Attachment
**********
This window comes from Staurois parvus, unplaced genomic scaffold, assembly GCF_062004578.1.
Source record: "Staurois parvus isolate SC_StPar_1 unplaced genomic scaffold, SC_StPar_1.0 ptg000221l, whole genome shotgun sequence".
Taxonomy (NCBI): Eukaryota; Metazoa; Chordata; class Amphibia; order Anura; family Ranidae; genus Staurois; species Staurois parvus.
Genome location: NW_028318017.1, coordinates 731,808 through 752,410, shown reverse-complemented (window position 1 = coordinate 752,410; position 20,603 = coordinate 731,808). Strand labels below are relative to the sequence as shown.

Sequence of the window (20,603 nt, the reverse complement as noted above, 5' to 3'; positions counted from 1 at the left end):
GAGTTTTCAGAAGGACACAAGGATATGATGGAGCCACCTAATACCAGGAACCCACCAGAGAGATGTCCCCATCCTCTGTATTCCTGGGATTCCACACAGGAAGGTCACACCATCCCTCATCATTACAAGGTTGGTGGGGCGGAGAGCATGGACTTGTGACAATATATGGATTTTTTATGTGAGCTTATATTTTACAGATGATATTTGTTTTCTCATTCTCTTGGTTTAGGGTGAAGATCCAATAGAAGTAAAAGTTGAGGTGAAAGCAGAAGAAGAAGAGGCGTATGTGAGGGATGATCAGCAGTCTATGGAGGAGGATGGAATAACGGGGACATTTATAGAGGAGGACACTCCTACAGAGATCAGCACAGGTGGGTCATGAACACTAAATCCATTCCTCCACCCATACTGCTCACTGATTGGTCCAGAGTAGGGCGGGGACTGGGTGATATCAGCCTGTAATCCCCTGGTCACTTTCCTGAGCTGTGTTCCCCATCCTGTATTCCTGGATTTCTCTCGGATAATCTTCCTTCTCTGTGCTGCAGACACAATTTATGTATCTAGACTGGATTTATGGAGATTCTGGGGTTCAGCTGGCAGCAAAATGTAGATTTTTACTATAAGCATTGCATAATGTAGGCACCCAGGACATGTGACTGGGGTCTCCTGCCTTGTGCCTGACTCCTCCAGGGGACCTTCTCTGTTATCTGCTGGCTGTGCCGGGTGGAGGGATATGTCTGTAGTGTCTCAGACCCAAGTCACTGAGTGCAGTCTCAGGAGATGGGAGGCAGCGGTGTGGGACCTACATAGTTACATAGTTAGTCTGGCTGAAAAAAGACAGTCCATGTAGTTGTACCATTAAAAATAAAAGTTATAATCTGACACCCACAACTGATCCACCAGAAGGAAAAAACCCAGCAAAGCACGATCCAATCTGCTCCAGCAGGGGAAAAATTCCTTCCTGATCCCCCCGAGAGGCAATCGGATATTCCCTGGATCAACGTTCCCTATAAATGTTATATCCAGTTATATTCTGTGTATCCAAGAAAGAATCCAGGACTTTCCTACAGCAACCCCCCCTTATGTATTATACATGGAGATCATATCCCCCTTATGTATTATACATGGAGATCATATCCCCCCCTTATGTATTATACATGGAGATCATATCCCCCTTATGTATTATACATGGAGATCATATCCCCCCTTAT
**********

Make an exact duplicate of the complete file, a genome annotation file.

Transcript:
This window comes from Staurois parvus, unplaced genomic scaffold, assembly GCF_062004578.1.
Source record: "Staurois parvus isolate SC_StPar_1 unplaced genomic scaffold, SC_StPar_1.0 ptg000221l, whole genome shotgun sequence".
Taxonomy (NCBI): Eukaryota; Metazoa; Chordata; class Amphibia; order Anura; family Ranidae; genus Staurois; species Staurois parvus.
Genome location: NW_028318017.1, coordinates 731,808 through 752,410, shown reverse-complemented (window position 1 = coordinate 752,410; position 20,603 = coordinate 731,808). Strand labels below are relative to the sequence as shown.

Sequence of the window (20,603 nt, the reverse complement as noted above, 5' to 3'; positions counted from 1 at the left end):
GAGTTTTCAGAAGGACACAAGGATATGATGGAGCCACCTAATACCAGGAACCCACCAGAGAGATGTCCCCATCCTCTGTATTCCTGGGATTCCACACAGGAAGGTCACACCATCCCTCATCATTACAAGGTTGGTGGGGCGGAGAGCATGGACTTGTGACAATATATGGATTTTTTATGTGAGCTTATATTTTACAGATGATATTTGTTTTCTCATTCTCTTGGTTTAGGGTGAAGATCCAATAGAAGTAAAAGTTGAGGTGAAAGCAGAAGAAGAAGAGGCGTATGTGAGGGATGATCAGCAGTCTATGGAGGAGGATGGAATAACGGGGACATTTATAGAGGAGGACACTCCTACAGAGATCAGCACAGGTGGGTCATGAACACTAAATCCATTCCTCCACCCATACTGCTCACTGATTGGTCCAGAGTAGGGCGGGGACTGGGTGATATCAGCCTGTAATCCCCTGGTCACTTTCCTGAGCTGTGTTCCCCATCCTGTATTCCTGGATTTCTCTCGGATAATCTTCCTTCTCTGTGCTGCAGACACAATTTATGTATCTAGACTGGATTTATGGAGATTCTGGGGTTCAGCTGGCAGCAAAATGTAGATTTTTACTATAAGCATTGCATAATGTAGGCACCCAGGACATGTGACTGGGGTCTCCTGCCTTGTGCCTGACTCCTCCAGGGGACCTTCTCTGTTATCTGCTGGCTGTGCCGGGTGGAGGGATATGTCTGTAGTGTCTCAGACCCAAGTCACTGAGTGCAGTCTCAGGAGATGGGAGGCAGCGGTGTGGGACCTACATAGTTACATAGTTAGTCTGGCTGAAAAAAGACAGTCCATGTAGTTGTACCATTAAAAATAAAAGTTATAATCTGACACCCACAACTGATCCACCAGAAGGAAAAAACCCAGCAAAGCACGATCCAATCTGCTCCAGCAGGGGAAAAATTCCTTCCTGATCCCCCCGAGAGGCAATCGGATATTCCCTGGATCAACGTTCCCTATAAATGTTATATCCAGTTATATTCTGTGTATCCAAGAAAGAATCCAGGACTTTCCTACAGCAACCCCCCCTTATGTATTATACATGGAGATCATATCCCCCTTATGTATTATACATGGAGATCATATCCCCCCCTTATGTATTATACATGGAGATCATATCCCCCTTATGTATTATACATGGAGATCATATCCCCCCTTAT